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Editorial: Big Tent Advocates Get Unexpected Benefit from Carson Presidential Bid


This website has posted several articles offering analyses and critiques of Dr. Ben Carson's presidential bid.  As an independent Adventist news organization, we can appreciate his core value of living and speaking according to one’s conscience.  Throughout his campaign Carson has steadily spoken his truth to power, whether that power be in the political sphere or within the denomination.  For example, his strident pronouncements against abortion differ from the Seventh-day Adventist Church's official position. And when it comes to responding to an enemy, Carson appears to adhere to a philosophy that is the polar opposite to that of favorite son and hero Desmond Doss.

Recently, former Adventist Church member Beth Carpenter posted four questions to ask candidate Carson. Carpenter’s questions lead one to the unexpected epiphany that Carson’s campaign particularly benefits those who advocate a more open-minded Adventism. Having been home schooled, her questions would appear to stem from being raised with a narrow definition of church membership, practice, and dogma.  In fact, a more abundant Adventism urges believers to stay focused on big picture items such as what is God like and how does He want us to live and treat one another.  It allows for diversity in how one observes Sabbath and it repents of the narrowness of traditional interpretations of the Antichrist and of end-time eschatology. 

Embodying Paul’s admonition that each person should be fully persuaded (Romans 14:5), Carson has a true protestant ethos.  He can be counted on to voice his convictions.  In this sense, even if one does not agree with his policy stances, Carson is a boon to those who believe in big tent Seventh-day Adventism.  This is a gift to those in the Adventist community who face ongoing criticism within the denomination when choosing to push back against top-level edicts.  Being conscientious, thoughtful, and deviating from authority does not equal rebellion. Whether or not one agrees with Carson’s positions or follows his logic, one has to respect his tenacity for being his own person and living life according to his own moral compass.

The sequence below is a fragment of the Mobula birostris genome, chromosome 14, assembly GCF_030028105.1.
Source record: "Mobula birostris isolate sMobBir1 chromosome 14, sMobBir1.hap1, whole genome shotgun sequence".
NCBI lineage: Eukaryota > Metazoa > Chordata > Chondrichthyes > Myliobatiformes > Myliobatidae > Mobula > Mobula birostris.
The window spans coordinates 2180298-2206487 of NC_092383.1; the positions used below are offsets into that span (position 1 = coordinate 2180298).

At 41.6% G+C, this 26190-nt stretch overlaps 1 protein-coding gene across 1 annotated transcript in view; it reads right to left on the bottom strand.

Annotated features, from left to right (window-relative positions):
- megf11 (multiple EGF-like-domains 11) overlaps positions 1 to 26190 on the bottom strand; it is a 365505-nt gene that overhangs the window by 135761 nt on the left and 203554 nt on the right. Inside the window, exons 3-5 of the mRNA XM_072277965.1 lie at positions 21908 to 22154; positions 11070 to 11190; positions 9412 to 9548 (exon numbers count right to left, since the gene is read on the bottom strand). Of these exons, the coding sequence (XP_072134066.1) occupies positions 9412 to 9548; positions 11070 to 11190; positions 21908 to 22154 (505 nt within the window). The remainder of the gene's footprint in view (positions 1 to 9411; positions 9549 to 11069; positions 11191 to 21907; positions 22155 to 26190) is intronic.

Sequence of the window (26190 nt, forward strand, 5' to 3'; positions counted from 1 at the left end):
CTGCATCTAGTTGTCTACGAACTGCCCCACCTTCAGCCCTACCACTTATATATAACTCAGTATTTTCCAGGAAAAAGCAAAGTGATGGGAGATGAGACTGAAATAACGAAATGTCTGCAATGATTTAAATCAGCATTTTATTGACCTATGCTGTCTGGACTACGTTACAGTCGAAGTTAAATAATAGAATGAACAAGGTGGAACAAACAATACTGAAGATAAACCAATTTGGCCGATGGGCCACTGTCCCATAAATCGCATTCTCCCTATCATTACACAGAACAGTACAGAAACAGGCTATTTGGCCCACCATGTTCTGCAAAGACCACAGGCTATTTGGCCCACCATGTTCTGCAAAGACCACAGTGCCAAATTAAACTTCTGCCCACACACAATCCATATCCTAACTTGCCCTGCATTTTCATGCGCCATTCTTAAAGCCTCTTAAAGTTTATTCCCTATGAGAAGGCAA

In an era in which many believe that big tent Seventh-day Adventism is a non sequitur, Carson demonstrates the benefits of a faith system that does not require each member to be in lock-step.  In recent days, in keeping with his protestant mindset, Carson offered the critique that church leadership had erred in voting to not make provision for women’s ordination.

I suspect church members on one end of the ideological spectrum may not appreciate this essay, because of their political commitments, while church members on the other end will not appreciate this essay because they are committed to a monolithic truth. But I would hope that both camps would concede that Carson conducts himself as a gentleman. It appears that he has coordinated his life and resources in such a way that he has contributed to the wellbeing of people and society to the best of his ability.  He is a Seventh-day Adventist who follows Jesus’ admonition to “Occupy until I come” (Luke 19:13). Consistently, Carson has exhibited his core value of living according to the dictates of one’s conscience.

Carson's campaign, in a way, speaks to the value of a church full of diverse, kingdom-committed members. What a vision!

Carmen Lau is a member of the Adventist Forum Board, the organization that publishes Spectrum Magazine.

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